Lace is a timeless fashion favourite. It adds a sophistication to any garment from bridal wear to t-shirts.
What types of Lace are there?
Here are but a few of the most popular Lace fabrics.
- All over Embroidered Lace
- French Lace
- Venise Lace also known as Guilpure Lace
- Lace applique
- Edging Lace
- Insertion Lace
- Crotcheted Lace
There are many more types of lace, nearly one for everything you will ever need to sew. ; )
Use Lace to embellish or add to your garment.
- Add a nice edging lace to the sleeves of a garment to give it a more delicate look.
- Overlay it on the bodice of a dress or top to give it a stylish look.
- Applique lace motif's onto jumpers, tops and pants to create a new look.
- Use different colours under the lace to create different looks.
- Cut main body fabric away and fill with lace sections. This makes a very classy look if done correctly.
- Wear lace as an overlay fabric or sew it in with the garment.
- Pair lace with different weight and textured fabrics like denim.
- Trim skirts and dresses with lace borders.
- sew lace trim into a ruffle or pleated look to add to a neckline.
- Create a delicate lace collar, or a complete lace dress.
- Lest we forget, lace is wonderful in anything underwear.
Does Lace have a right side and a wrong side?
The answer to this is not always. Look at it carefully and decide which side you want to be the right side. Most laces have a raised side and a smoother side. Mark that side with a sticky label so you consistently use that side as the right side.
Plan when you use Lace.
- Examine the lace carefully to see how best to use it.
- Check the borders to see how they can work for you.
- Different scallops and edgings can add a lot to your garment if used correctly.
- Sheer lace - this style of lace is very transparent and it will require a lining
- Fully patterned lace- it is possible that this style will need to be partly lined
- Stretchy lace fabric -slightly more complex, as this style requires a technique for both the lace and the stretch
Choose your lace and background colour carefully as the "look" can change if the colour is different to the lace. This may enhance the garment or make it look "wrong" for you.
Below is a dusky pink lace shown on numerous colour backgrounds. Note how the different colours change the look.
Working with Lace
Do not be tempted skipping these simple steps to be sure you have a good result!
- Pre-wash: usually lace comes heavily glued: this is done in factories to make it up and look good. Always better pre-wash it (and, maybe, let it soak in water for a while, before you rinse it) to get rid of all those chemicals…and make it softer! If you feel like it's hard to keep it in place while sewing, you can spray starch it like you would do if you were sewing rebel knits.
- Pre-Iron: this goes hand-in-hand with the previous one: before you start laying out your sewing pattern above your fabric (lace, sheer or anything else), give it a good ironing to start with a wrinkle-substrate!
- Iron settings: check your fabric fibre content! Your lace or sheer will be almost certainly made of polyester or nylon… be gentle with heat, No steam, and use a silk organza pressing cloth to prevent your precious fabric from becoming shiny.
Sewing with lace is not at all complicated - if you take the necessary precautions.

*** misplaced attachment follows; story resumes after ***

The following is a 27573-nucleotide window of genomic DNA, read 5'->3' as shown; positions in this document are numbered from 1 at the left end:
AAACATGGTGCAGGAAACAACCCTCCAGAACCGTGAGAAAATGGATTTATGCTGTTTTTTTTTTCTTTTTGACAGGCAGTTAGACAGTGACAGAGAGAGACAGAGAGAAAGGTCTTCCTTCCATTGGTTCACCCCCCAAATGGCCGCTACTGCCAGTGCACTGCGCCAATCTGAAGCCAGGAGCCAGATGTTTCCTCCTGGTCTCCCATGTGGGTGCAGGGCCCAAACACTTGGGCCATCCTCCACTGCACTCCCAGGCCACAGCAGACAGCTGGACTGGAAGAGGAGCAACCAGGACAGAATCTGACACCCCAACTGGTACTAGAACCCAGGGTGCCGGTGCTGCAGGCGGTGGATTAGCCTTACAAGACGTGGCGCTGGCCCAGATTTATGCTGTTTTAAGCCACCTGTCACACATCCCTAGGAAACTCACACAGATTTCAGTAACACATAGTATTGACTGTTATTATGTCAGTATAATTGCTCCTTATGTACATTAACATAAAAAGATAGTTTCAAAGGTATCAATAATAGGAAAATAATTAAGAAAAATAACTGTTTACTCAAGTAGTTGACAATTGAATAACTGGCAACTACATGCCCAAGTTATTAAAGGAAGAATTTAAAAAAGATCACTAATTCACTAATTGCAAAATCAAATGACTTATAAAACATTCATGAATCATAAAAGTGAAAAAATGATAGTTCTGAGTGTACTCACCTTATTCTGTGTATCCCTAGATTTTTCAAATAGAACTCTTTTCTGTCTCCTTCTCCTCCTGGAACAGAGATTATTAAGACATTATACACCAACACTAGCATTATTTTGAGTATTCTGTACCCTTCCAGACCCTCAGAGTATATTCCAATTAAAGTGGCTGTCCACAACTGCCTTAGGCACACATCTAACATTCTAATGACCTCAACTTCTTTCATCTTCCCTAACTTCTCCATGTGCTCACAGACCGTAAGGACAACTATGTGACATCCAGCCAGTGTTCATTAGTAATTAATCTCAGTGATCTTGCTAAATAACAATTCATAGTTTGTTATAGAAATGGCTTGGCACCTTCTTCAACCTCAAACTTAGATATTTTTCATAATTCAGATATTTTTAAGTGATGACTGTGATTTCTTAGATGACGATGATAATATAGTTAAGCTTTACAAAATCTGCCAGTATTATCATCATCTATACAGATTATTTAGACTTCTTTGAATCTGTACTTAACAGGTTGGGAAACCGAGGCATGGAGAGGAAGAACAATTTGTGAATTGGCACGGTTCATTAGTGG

- Use a more firm weave fabric at the start of sewing it and then continue on to the lace.
- Sew with a nice narrow zig-zag stitch.
- Use a French seam for a nice even looking seam.
- Use a roller sewing foot.
- Don't use pins us small binder clips to keep lace together.
- Cut around the motifs instead of cutting straight across.
All lacework on sleeves should be done before the sleeve is constructed. You may want to baste the sleeve together and into the bodice so you can mark the sleeve hem. Then, take the sleeve out and do the lacework while the sleeve is flat.
Lace can be "cut out" and appliqued onto any garment with stunning results. Small stitches are used to attach the lace motief by sewing within the embroidery.
Lace fabric can have a net backing, the embroidery is such that it can be "cut out"
Embroidered Lace with net background
Lace motief "cut out"
Bridal Lace and Fabrics
- Duchess satin or lovely satin backed crepes are some of the nicest fabrics to us for bridal dresses.
- Choosing beautiful white lace can be great but finding the right "white" or "ivory" to go behind it can be tricky so great care should be taken to get it right.
- White lace goes well with fair and bronze complexions while ladies with olive and rich brown tones are complimented more by ivory.
- Order samples of both the lace and the underdress fabric to check it matches and is suitable.
- I found an interesting blog from Sew Country Chick that discusses wedding dresses and overlaying lace. Worth a look if you are planning to sew your own.
Inserting lace in a T-shirt, blouse or skirt can create a sophisticated look. This blog Wearable History has a fascinating in-depth tutorial on lace insertion.
The lace can be added to appear behind the fabric panels or on top of the fabric panels.
This is simple and easy to do, simply choose your lace and cut it out in the same pattern as your main fabric, sew it together with the main fabric.
This blog by Crab and Bee covers a wedding dress make, the pattern is a Simplicity pattern but they overlayed the lace. Stunning result. If you have the time take a look it is broken down into parts but very comprehensive.
What is embroidered net fabric?
Netting is any textile in which the yarns are fused, looped or knotted at their intersections, resulting in a fabric with open spaces between the yarns. Embroidered net has designs embroidered onto the net in various yards. This can be done by machine or by hand. Chain stitch is very commonly used. The designs can be delicate and eye-catchingly beautiful. A lining or underdress will be necessary with some of these fabrics.